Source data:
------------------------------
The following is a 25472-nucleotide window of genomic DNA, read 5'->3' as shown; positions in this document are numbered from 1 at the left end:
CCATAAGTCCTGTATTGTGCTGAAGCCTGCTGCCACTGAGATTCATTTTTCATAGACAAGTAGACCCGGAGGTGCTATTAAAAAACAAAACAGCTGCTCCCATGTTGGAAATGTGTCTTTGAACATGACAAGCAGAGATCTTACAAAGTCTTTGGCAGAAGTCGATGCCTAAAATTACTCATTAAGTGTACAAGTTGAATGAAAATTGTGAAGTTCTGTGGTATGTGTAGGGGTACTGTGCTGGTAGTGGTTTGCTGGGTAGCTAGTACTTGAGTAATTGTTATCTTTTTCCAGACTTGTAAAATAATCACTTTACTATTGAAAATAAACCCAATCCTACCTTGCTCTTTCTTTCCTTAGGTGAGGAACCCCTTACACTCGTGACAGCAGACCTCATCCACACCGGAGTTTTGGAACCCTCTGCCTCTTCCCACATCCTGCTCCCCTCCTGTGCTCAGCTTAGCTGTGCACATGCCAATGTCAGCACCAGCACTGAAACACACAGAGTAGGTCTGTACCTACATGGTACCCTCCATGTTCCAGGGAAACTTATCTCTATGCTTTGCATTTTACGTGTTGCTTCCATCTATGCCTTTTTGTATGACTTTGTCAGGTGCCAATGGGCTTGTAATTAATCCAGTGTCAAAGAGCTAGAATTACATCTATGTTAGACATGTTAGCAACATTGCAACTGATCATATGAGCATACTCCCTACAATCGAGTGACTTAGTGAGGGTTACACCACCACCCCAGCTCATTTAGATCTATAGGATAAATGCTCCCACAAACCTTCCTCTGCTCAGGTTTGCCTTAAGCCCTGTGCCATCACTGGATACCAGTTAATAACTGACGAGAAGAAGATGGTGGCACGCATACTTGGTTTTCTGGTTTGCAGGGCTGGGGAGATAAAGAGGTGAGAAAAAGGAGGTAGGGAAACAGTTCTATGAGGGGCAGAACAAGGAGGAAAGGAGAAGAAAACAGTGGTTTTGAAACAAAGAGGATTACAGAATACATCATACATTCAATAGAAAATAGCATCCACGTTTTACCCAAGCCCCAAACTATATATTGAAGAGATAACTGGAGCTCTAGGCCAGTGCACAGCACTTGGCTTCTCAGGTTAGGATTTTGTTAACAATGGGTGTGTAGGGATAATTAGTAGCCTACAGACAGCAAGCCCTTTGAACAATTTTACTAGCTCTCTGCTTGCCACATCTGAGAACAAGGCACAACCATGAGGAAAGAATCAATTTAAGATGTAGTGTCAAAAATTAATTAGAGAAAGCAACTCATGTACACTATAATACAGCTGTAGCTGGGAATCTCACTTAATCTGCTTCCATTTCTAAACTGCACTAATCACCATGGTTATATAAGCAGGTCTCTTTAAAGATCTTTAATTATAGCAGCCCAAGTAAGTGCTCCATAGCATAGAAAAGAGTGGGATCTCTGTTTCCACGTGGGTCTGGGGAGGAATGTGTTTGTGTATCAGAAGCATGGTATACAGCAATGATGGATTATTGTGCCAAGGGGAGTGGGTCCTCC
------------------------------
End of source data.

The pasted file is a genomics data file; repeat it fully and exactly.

The following is a 25472-nucleotide window of genomic DNA, read 5'->3' as shown; positions in this document are numbered from 1 at the left end:
CCATAAGTCCTGTATTGTGCTGAAGCCTGCTGCCACTGAGATTCATTTTTCATAGACAAGTAGACCCGGAGGTGCTATTAAAAAACAAAACAGCTGCTCCCATGTTGGAAATGTGTCTTTGAACATGACAAGCAGAGATCTTACAAAGTCTTTGGCAGAAGTCGATGCCTAAAATTACTCATTAAGTGTACAAGTTGAATGAAAATTGTGAAGTTCTGTGGTATGTGTAGGGGTACTGTGCTGGTAGTGGTTTGCTGGGTAGCTAGTACTTGAGTAATTGTTATCTTTTTCCAGACTTGTAAAATAATCACTTTACTATTGAAAATAAACCCAATCCTACCTTGCTCTTTCTTTCCTTAGGTGAGGAACCCCTTACACTCGTGACAGCAGACCTCATCCACACCGGAGTTTTGGAACCCTCTGCCTCTTCCCACATCCTGCTCCCCTCCTGTGCTCAGCTTAGCTGTGCACATGCCAATGTCAGCACCAGCACTGAAACACACAGAGTAGGTCTGTACCTACATGGTACCCTCCATGTTCCAGGGAAACTTATCTCTATGCTTTGCATTTTACGTGTTGCTTCCATCTATGCCTTTTTGTATGACTTTGTCAGGTGCCAATGGGCTTGTAATTAATCCAGTGTCAAAGAGCTAGAATTACATCTATGTTAGACATGTTAGCAACATTGCAACTGATCATATGAGCATACTCCCTACAATCGAGTGACTTAGTGAGGGTTACACCACCACCCCAGCTCATTTAGATCTATAGGATAAATGCTCCCACAAACCTTCCTCTGCTCAGGTTTGCCTTAAGCCCTGTGCCATCACTGGATACCAGTTAATAACTGACGAGAAGAAGATGGTGGCACGCATACTTGGTTTTCTGGTTTGCAGGGCTGGGGAGATAAAGAGGTGAGAAAAAGGAGGTAGGGAAACAGTTCTATGAGGGGCAGAACAAGGAGGAAAGGAGAAGAAAACAGTGGTTTTGAAACAAAGAGGATTACAGAATACATCATACATTCAATAGAAAATAGCATCCACGTTTTACCCAAGCCCCAAACTATATATTGAAGAGATAACTGGAGCTCTAGGCCAGTGCACAGCACTTGGCTTCTCAGGTTAGGATTTTGTTAACAATGGGTGTGTAGGGATAATTAGTAGCCTACAGACAGCAAGCCCTTTGAACAATTTTACTAGCTCTCTGCTTGCCACATCTGAGAACAAGGCACAACCATGAGGAAAGAATCAATTTAAGATGTAGTGTCAAAAATTAATTAGAGAAAGCAACTCATGTACACTATAATACAGCTGTAGCTGGGAATCTCACTTAATCTGCTTCCATTTCTAAACTGCACTAATCACCATGGTTATATAAGCAGGTCTCTTTAAAGATCTTTAATTATAGCAGCCCAAGTAAGTGCTCCATAGCATAGAAAAGAGTGGGATCTCTGTTTCCACGTGGGTCTGGGGAGGAATGTGTTTGTGTATCAGAAGCATGGTATACAGCAATGATGGATTATTGTGCCAAGGGGAGTGGGTCCTCC